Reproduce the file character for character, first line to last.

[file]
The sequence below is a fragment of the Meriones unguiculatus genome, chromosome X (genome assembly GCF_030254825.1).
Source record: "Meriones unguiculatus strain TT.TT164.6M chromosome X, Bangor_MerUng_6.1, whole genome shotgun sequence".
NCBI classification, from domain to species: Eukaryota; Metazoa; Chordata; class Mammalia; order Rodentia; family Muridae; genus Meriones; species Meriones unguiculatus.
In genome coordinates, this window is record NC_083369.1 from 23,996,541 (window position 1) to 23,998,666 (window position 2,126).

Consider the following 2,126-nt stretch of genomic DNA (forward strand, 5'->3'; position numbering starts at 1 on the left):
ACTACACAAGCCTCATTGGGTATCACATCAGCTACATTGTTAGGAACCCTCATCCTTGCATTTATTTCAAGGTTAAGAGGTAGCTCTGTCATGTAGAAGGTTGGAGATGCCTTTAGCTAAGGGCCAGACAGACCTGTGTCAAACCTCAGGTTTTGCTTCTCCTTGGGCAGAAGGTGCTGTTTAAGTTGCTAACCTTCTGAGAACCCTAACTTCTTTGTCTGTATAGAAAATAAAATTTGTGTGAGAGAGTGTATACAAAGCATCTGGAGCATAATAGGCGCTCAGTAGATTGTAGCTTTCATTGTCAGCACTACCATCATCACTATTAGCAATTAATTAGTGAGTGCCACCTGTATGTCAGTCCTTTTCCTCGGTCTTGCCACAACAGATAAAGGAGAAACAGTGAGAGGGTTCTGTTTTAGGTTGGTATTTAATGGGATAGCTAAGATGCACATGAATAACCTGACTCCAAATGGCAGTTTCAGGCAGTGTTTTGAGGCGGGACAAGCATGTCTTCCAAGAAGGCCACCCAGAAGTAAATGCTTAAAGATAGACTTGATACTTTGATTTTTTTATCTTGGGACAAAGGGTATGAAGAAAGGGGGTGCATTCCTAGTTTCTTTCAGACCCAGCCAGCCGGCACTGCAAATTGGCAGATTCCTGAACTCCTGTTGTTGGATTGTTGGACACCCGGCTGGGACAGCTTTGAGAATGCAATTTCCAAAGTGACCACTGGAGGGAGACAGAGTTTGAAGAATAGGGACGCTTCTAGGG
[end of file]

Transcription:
The sequence below is a fragment of the Meriones unguiculatus genome, chromosome X (genome assembly GCF_030254825.1).
Source record: "Meriones unguiculatus strain TT.TT164.6M chromosome X, Bangor_MerUng_6.1, whole genome shotgun sequence".
NCBI classification, from domain to species: Eukaryota; Metazoa; Chordata; class Mammalia; order Rodentia; family Muridae; genus Meriones; species Meriones unguiculatus.
In genome coordinates, this window is record NC_083369.1 from 23,996,541 (window position 1) to 23,998,666 (window position 2,126).

Consider the following 2,126-nt stretch of genomic DNA (forward strand, 5'->3'; position numbering starts at 1 on the left):
ACTACACAAGCCTCATTGGGTATCACATCAGCTACATTGTTAGGAACCCTCATCCTTGCATTTATTTCAAGGTTAAGAGGTAGCTCTGTCATGTAGAAGGTTGGAGATGCCTTTAGCTAAGGGCCAGACAGACCTGTGTCAAACCTCAGGTTTTGCTTCTCCTTGGGCAGAAGGTGCTGTTTAAGTTGCTAACCTTCTGAGAACCCTAACTTCTTTGTCTGTATAGAAAATAAAATTTGTGTGAGAGAGTGTATACAAAGCATCTGGAGCATAATAGGCGCTCAGTAGATTGTAGCTTTCATTGTCAGCACTACCATCATCACTATTAGCAATTAATTAGTGAGTGCCACCTGTATGTCAGTCCTTTTCCTCGGTCTTGCCACAACAGATAAAGGAGAAACAGTGAGAGGGTTCTGTTTTAGGTTGGTATTTAATGGGATAGCTAAGATGCACATGAATAACCTGACTCCAAATGGCAGTTTCAGGCAGTGTTTTGAGGCGGGACAAGCATGTCTTCCAAGAAGGCCACCCAGAAGTAAATGCTTAAAGATAGACTTGATACTTTGATTTTTTTATCTTGGGACAAAGGGTATGAAGAAAGGGGGTGCATTCCTAGTTTCTTTCAGACCCAGCCAGCCGGCACTGCAAATTGGCAGATTCCTGAACTCCTGTTGTTGGATTGTTGGACACCCGGCTGGGACAGCTTTGAGAATGCAATTTCCAAAGTGACCACTGGAGGGAGACAGAGTTTGAAGAATAGGGACGCTTCTAGGG